Sarah Johnson 6 years ago from Charleston, South Carolina

    In the States, the biggest problem I see is a take over of standardized testing and "teaching to the test" philosophy. Teachers are required to drill random facts into the students, and we see less and less of meaningful teaching/learning. Then the teachers are blamed for poor state tests scores. Not very fulfilling job under these circumstances. Thanks for this interesting Hub, and Part 1 as well. Voted UP.

  • lorenmurcia profile image
    Author

    lorenmurcia 6 years ago

    bayaregreatthing,

    I also have many teachers in our family. But only 3 practice the profession.:)

    Lack of funding in the classroom is a perennial problem here in the Philippines where I teach.

  • bayareagreatthing profile image

    bayareagreatthing 6 years ago from Bay Area California

    Much of what you mention happens in almost all workplaces unfortunately.

    Being a teacher is hard (I have many teachers in my family). But there are also benefits that can outweigh the bad

    Probably the hardest problems are lack of funding in the classroom and bad behavior. Kids are so over protected that discipline is a lost art.

    Interesting hub. I am curious what country you teach in. Is it the US or another?

working

This website uses cookies

As a user in the EEA, your approval is needed on a few things. To provide a better website experience, hubpages.com uses cookies (and other similar technologies) and may collect, process, and share personal data. Please choose which areas of our service you consent to our doing so.

For more information on managing or withdrawing consents and how we handle data, visit our Privacy Policy at: "https://hubpages.com/privacy-policy#gdpr"

Show Details
Necessary
HubPages Device IDThis is used to identify particular browsers or devices when the access the service, and is used for security reasons.
LoginThis is necessary to sign in to the HubPages Service.
Google RecaptchaThis is used to prevent bots and spam. (Privacy Policy)
AkismetThis is used to detect comment spam. (Privacy Policy)
HubPages Google AnalyticsThis is used to provide data on traffic to our website, all personally identifyable data is anonymized. (Privacy Policy)
HubPages Traffic PixelThis is used to collect data on traffic to articles and other pages on our site. Unless you are signed in to a HubPages account, all personally identifiable information is anonymized.
Amazon Web ServicesThis is used to collect data on traffic to articles and other pages on our site. Unless you are signed in to a HubPages account, all personally identifiable information is anonymized. (Privacy Policy)
CloudflareThis is used to quickly and efficiently deliver files such as javascript, cascading style sheets, images, and videos. (Privacy Policy)
Google Hosted LibrariesJavascript software libraries such as jQuery are loaded at endpoints on the googleapis.com or gstatic.com domains, for performance and efficiency reasons. (Privacy Policy)
Facebook LoginYou can use this to streamline signing up for, or signing in to your Hubpages account. No data is shared with Facebook unless you engage with this feature. (Privacy Policy)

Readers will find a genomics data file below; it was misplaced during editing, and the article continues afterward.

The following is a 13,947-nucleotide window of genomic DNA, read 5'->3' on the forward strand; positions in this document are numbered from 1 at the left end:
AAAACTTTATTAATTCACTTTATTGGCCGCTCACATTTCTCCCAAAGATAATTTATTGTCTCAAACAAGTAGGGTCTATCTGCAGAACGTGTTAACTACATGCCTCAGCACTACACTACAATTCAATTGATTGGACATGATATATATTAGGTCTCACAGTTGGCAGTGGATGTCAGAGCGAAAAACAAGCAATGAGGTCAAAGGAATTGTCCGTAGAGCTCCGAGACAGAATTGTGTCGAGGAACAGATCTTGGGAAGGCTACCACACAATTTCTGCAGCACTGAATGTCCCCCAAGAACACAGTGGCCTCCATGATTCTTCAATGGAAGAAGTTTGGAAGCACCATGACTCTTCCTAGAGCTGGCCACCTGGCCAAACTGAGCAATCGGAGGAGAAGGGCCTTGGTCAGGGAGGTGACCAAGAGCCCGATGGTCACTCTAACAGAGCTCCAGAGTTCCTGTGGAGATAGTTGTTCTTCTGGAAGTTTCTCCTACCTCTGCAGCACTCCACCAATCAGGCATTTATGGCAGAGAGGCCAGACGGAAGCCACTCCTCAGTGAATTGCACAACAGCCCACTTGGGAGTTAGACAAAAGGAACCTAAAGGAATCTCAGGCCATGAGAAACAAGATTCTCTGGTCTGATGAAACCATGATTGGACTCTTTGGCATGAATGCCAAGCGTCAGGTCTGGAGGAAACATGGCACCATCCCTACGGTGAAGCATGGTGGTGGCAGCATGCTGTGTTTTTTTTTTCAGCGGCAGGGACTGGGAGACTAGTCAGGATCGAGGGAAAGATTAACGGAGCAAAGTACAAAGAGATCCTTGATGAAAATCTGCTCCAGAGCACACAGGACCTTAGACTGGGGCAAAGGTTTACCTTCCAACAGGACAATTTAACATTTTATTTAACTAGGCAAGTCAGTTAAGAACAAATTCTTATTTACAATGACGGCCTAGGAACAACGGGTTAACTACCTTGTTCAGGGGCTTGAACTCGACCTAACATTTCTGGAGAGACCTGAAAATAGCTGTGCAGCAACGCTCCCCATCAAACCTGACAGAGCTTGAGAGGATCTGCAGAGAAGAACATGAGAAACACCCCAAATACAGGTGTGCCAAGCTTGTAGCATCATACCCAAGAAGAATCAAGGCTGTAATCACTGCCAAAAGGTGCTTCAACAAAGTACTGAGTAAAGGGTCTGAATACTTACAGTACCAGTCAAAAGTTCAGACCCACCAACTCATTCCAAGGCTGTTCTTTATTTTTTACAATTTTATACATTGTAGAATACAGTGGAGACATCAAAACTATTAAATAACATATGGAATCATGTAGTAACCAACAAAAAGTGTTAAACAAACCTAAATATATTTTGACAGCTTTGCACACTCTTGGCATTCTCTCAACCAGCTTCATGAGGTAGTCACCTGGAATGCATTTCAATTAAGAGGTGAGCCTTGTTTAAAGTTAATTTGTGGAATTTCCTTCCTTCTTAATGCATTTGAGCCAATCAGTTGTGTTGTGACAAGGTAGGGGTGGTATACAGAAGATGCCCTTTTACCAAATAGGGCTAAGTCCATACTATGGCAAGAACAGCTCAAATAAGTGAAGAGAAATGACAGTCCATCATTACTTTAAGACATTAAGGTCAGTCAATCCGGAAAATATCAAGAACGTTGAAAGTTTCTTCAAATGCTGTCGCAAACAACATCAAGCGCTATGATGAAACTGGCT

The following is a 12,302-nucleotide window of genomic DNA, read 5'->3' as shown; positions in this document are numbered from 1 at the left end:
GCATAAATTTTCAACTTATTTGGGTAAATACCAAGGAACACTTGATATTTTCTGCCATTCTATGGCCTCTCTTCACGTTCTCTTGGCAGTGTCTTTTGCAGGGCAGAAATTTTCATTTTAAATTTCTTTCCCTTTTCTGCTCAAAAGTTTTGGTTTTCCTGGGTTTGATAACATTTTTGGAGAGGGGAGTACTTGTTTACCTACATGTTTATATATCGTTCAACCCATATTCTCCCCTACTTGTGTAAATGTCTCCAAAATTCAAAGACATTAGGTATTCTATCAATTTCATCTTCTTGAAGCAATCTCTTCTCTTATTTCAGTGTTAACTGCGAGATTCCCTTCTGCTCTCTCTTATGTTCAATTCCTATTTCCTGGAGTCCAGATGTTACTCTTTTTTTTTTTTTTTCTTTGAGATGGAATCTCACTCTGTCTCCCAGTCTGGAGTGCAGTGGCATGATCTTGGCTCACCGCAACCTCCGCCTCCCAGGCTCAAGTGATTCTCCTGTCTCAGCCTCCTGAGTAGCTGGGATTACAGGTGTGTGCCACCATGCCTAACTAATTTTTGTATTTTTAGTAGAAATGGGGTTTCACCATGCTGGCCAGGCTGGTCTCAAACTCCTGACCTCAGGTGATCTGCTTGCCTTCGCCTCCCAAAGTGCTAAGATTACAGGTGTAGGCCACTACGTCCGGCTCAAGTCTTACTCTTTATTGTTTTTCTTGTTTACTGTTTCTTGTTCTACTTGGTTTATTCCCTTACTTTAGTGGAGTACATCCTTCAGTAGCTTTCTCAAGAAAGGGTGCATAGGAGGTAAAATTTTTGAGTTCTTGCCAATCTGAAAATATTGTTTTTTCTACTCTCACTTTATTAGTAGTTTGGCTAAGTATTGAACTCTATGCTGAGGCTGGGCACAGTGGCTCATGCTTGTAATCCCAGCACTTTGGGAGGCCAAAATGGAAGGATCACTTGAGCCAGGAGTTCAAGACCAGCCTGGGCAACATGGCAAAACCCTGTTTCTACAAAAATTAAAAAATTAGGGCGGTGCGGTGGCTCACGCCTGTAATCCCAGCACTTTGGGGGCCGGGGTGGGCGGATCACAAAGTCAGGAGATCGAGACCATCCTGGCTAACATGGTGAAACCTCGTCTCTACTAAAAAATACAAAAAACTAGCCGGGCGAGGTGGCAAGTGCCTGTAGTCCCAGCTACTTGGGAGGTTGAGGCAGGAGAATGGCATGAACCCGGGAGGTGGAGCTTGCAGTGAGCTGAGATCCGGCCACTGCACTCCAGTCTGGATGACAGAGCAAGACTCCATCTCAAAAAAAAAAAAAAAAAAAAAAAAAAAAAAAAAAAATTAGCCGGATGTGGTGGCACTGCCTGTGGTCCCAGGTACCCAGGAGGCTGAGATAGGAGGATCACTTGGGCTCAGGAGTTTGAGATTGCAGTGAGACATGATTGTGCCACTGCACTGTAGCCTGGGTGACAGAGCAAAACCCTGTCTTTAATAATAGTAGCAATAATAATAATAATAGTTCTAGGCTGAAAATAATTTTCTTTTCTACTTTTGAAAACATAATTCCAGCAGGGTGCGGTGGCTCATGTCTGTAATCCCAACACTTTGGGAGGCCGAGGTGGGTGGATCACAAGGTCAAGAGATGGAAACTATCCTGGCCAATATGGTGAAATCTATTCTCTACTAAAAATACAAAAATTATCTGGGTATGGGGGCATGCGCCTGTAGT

PaypalThis is used for a registered author who enrolls in the HubPages Earnings program and requests to be paid via PayPal. No data is shared with Paypal unless you engage with this feature. (Privacy Policy)
Google AdSense Host APIThis service allows you to sign up for or associate a Google AdSense account with HubPages, so that you can earn money from ads on your articles. No data is shared unless you engage with this feature. (Privacy Policy)
Features
Google Custom SearchThis is feature allows you to search the site. (Privacy Policy)
Google MapsSome articles have Google Maps embedded in them. (Privacy Policy)
Google ChartsThis is used to display charts and graphs on articles and the author center. (Privacy Policy)
Google YouTubeSome articles have YouTube videos embedded in them. (Privacy Policy)
VimeoSome articles have Vimeo videos embedded in them. (Privacy Policy)
MavenThis supports the Maven widget and search functionality. (Privacy Policy)
Marketing
Google AdSenseThis is an ad network. (Privacy Policy)
Google DoubleClickGoogle provides ad serving technology and runs an ad network. (Privacy Policy)
Index ExchangeThis is an ad network. (Privacy Policy)
SovrnThis is an ad network. (Privacy Policy)
Facebook AdsThis is an ad network. (Privacy Policy)
Amazon Unified Ad MarketplaceThis is an ad network. (Privacy Policy)
AppNexusThis is an ad network. (Privacy Policy)
OpenxThis is an ad network. (Privacy Policy)
Rubicon ProjectThis is an ad network. (Privacy Policy)
TripleLiftThis is an ad network. (Privacy Policy)
Say MediaWe partner with Say Media to deliver ad campaigns on our sites. (Privacy Policy)
Remarketing PixelsWe may use remarketing pixels from advertising networks such as Google AdWords, Bing Ads, and Facebook in order to advertise the HubPages Service to people that have visited our sites.
Conversion Tracking PixelsWe may use conversion tracking pixels from advertising networks such as Google AdWords, Bing Ads, and Facebook in order to identify when an advertisements has successfully resulted in the desired action, such as signing up for the HubPages Service or publishing an article on the HubPages Service.
Statistics
Author Google AnalyticsThis is used to provide traffic data and reports to the authors of articles on the HubPages Service. (Privacy Policy)
ComscoreComScore is a media measurement and analytics company providing marketing data and analytics to enterprises, media and advertising agencies, and publishers. Non-consent will result in ComScore only processing obfuscated personal data. (Privacy Policy)
Amazon Tracking PixelSome articles display amazon products as part of the Amazon Affiliate program, this pixel provides traffic statistics for those products (Privacy Policy)